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My, you're getting old!

Aging is an interesting phenomenon. We're all aware of what aging brings about: aches and pains, fading memory, the discovery that you have a favorite easy chair, a new-found interest in *redacted*. Yet we don't see the effects of the aging process on a day-to-day basis. Like evolution, it takes a long time for age-related deterioration to become apparent. And when it does, the discovery can be an unpleasant experience -- or at least an instructive one.

Computer hardware ages too, and deteriorates from constant use. Case in point: I was contacted the other day by a colleague whose client had recently experienced a mysterious rebooting of their OpenServer host. This is a machine that our company had built and installed early in 1998. By today's standards, this server is ready for an easy chair. Yet, in more than 5-1/2 years of continuous operation, the client had experienced absolutely no unannounced downtime with this unit, which says a lot about the general stability of the UNIX environment -- and, of course, the quality of our products :-).

My first thought was that this was just another situation where the power had failed long enough to cause the uninteruptible power source (UPS) to trigger an automatic shutdown due to a low battery. The server lives in an office in Chicago, long-famous for deep-dish pizza, losing baseball teams and unreliable electrical service. Power blips, sags, surges, spikes and outright failures are the norm during the summer, especially given all the air conditioning machinery in operation.

However, the client was absolutely certain that no protracted power outage had occurred. This piqued my curiosity, given the total lack of problems experienced with this machine. Logging into the server, I rummaged around for a while but could not find any kind of obvious problem. syslog had nothing in it that caught my attention, other than an occasional complaint about no tape being loaded at backup time (as an aside, syslog had grown to be quite huge, which suggested to me that the client was not reviewing the log at regular intervals). syslog did show that a normal shutdown had occurred around the time in question, but, of course, didn't enumerate a cause.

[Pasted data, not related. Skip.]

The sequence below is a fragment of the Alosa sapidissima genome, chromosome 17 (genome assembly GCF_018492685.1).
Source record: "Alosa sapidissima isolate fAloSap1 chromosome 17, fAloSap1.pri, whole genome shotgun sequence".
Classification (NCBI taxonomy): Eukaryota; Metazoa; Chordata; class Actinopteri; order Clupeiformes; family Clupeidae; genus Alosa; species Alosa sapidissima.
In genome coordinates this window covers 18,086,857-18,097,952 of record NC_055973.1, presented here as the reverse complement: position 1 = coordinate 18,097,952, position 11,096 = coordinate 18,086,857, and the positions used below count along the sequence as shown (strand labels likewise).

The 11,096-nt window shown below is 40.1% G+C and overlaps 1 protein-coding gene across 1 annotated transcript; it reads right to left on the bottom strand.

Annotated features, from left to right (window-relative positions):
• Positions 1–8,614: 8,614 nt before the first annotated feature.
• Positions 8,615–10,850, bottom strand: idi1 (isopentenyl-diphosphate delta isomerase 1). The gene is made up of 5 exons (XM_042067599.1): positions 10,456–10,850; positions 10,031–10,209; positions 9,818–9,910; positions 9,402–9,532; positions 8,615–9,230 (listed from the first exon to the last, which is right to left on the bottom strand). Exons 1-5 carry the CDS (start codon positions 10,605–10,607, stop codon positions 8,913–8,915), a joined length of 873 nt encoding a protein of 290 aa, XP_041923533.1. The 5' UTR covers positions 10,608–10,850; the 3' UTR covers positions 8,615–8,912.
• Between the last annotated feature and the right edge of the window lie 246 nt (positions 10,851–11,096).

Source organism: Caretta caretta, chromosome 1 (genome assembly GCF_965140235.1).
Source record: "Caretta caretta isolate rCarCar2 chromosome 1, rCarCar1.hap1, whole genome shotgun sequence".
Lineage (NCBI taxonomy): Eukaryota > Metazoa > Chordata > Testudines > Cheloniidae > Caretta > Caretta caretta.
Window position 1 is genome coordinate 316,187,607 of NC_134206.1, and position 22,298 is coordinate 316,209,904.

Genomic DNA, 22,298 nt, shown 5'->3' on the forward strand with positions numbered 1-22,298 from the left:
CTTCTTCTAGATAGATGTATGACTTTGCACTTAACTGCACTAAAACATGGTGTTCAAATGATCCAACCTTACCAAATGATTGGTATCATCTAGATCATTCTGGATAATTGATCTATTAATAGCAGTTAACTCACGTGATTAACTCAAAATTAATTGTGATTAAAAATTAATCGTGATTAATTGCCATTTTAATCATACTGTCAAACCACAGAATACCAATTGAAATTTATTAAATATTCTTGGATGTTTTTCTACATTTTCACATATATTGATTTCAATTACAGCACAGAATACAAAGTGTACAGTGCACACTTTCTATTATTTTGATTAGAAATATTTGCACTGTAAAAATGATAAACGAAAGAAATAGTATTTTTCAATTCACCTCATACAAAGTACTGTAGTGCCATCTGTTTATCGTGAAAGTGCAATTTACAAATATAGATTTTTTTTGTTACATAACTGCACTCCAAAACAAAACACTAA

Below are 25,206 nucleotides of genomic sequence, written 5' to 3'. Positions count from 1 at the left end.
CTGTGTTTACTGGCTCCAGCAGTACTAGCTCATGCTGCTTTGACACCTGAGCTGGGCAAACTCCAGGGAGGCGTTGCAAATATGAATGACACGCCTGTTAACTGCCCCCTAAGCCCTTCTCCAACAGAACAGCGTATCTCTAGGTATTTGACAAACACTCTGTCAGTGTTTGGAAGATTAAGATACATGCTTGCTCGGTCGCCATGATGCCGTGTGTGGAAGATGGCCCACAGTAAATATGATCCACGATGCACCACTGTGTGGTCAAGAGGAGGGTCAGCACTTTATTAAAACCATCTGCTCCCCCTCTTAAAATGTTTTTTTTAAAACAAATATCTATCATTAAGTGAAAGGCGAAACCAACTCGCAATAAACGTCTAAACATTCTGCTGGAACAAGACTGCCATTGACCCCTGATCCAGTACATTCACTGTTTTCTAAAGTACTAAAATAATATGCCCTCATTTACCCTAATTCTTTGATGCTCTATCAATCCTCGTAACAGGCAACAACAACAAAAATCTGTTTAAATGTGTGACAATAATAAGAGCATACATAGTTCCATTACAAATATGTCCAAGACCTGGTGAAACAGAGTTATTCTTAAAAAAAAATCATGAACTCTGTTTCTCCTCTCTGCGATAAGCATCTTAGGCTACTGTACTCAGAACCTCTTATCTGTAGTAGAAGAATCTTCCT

Not finding any kind of smoking gun to say otherwise, I was reasonably certain that UNIX itself was not the culprit. On this machine, a kernel panic would not have caused an unannounced restart, as the PANICBOOT option in /etc/default/boot was set to NO. Plus whatever lead up to the panic might have logged something into syslog -- no such entry existed. While the notion of a power-induced shutdown was still dancing in my head, I was also wondering if maybe I was seeing some sort of imminent hardware failure looming.

A problem experienced in some modern servers is microprocessor overheating. Today's CPU speeds are much higher than the screaming 200 MHz of this relatively old machine (although 200 MHz did seem awfully fast when this unit first went into service), and thermal factors are much more important than they were in the past. I have repaired relatively new servers that had unexpectedly gone down because the CPU had overheated, often the result of a dirt-clogged CPU cooler.

However, that was not a likely scenario with this particular machine. Its processor simply doesn't run all that hot, its CPU cooler has relatively coarse fins that don't tend to collect dirt, and there is no automatic thermal shutdown feature in the motherboard hardware -- the CPU would simply go up in smoke if it did overheat.

I also considered possible memory or other hardware problems, for example, a failing host adapter. None of these were likely, as they would have resulted in the kernel voicing complaints to various logs.

Given all this, it was hard for me to ignore my original conclusion: extended AC power failure had occurred and the UPS had shut down the server. Yet the client insisted that wasn't the case. This seemed to make no sense to me at all, as this particular UPS -- an industrial strength ferroresonant unit -- was capable of sustaining operation on battery for close to an hour, assuming a fully charged battery. Nevertheless, I combed through the UPS log and, sure enough, a short duration power loss had occurred around the time the mysterious reboot took place.